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Then there is the “know-it-all” technician. Most of us have had the misfortune of meeting them, the guys that go to a client, treat the client and any other PC technician there like idiotic morons that can barely breathe and then completely mess up the job with their "superior" intellect. To make it worse they will then proceed to blame the first thing that comes to mind, the client, their fellow PC Technician or any other poor soul that happens to be a suitable victim. These guys really make things difficult for the rest of us, while they often know a bit about what they are doing they have no place in the field, they are the guys you want to keep in workshops and away from clients or better yet, not hire in the first place. I have often had altercations with people like this; hugely over inflated egos and a condescending attitude mark them well. Its not only limited to Technicians though, there are also businesses that put profit first and clients and employees last. These businesses hire the bare minimum staff at the lowest possible rate and then charge the earth. A good work ethic is to always put the client first and offer the best service possible, if this is done right then the money always takes care of itself and you will always have clients. I make it a point to always leave the client smiling. It's the little things, making conversation so the client doesn't notice the time going by while you work or doing the job as quickly as possible to suit there schedules rather than dragging it out to charge more. Technicians often forget they are dealing with people. Just because someone does not know what PCI or AGP means does not make them stupid or inferior.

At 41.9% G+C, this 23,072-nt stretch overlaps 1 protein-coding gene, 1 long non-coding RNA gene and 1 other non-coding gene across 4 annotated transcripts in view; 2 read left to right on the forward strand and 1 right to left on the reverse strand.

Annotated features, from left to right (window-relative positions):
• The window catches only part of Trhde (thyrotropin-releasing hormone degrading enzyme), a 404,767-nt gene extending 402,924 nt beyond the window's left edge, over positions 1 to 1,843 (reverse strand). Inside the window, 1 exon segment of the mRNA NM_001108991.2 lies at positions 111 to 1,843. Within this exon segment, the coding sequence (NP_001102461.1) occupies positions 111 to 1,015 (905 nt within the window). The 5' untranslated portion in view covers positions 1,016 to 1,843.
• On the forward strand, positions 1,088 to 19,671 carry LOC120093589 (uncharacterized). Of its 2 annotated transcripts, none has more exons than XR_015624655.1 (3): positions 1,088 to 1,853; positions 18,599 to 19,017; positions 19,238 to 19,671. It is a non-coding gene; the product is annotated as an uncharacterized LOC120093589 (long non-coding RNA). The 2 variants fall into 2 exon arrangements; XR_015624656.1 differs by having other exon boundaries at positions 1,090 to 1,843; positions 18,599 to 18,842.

Then you have the problem that most businesses only hire “qualified” people. The people doing the hiring seldom know anything about the field they are hiring for and so demand things such as MCSE or A+. Now these qualifications are all well and good but having them does not make you a good technician. There is no substitute for experience and while I understand the point of view these people have, it's the wrong approach. When I have a large contract I often hire a few guys to help ease the load, I always pick experience over qualification. The one time I was looking for qualifications I ended up hiring a moron who nearly cost me my reputation and a lot of money. Anyone can read a book but not everyone can apply the principals in said book to real life. I have often seen technicians dive into a book as soon as they hit a problem; these guys almost never become any good. Its one thing to be taught to paint a specific picture using a tutorial, but another thing entirely to learn the technique and be able to paint your own. Techniques are learned from others and from practice; you cannot learn a trick from a book in most cases.
Why do I continue to work in the field then?
Because decent people like you need me and so long as I am working for myself the money is enough to live on. In addition interesting people from almost all walks of life need my services, which makes the day-to-day chore a pleasure. I have and always will be a technology buff. I find nothing more satisfying than building a new system with new technology and putting it through its paces. I can only hope that someday people like me will be treated with the respect and gratitude that we deserve and that the people who employ us will pay us what we deserve. This is a very satisfying and rewarding field and will be much better when people acknowledge our efforts.
So please people, next time you notice that you haven't had a problem with your PC at work in a long time, remember that there is someone responsible for that and that they have obviously been doing a good job. It doesn't take much effort to say thank you and it makes all the difference to us. Everyone likes to be appreciated, even the guys behind the scenes.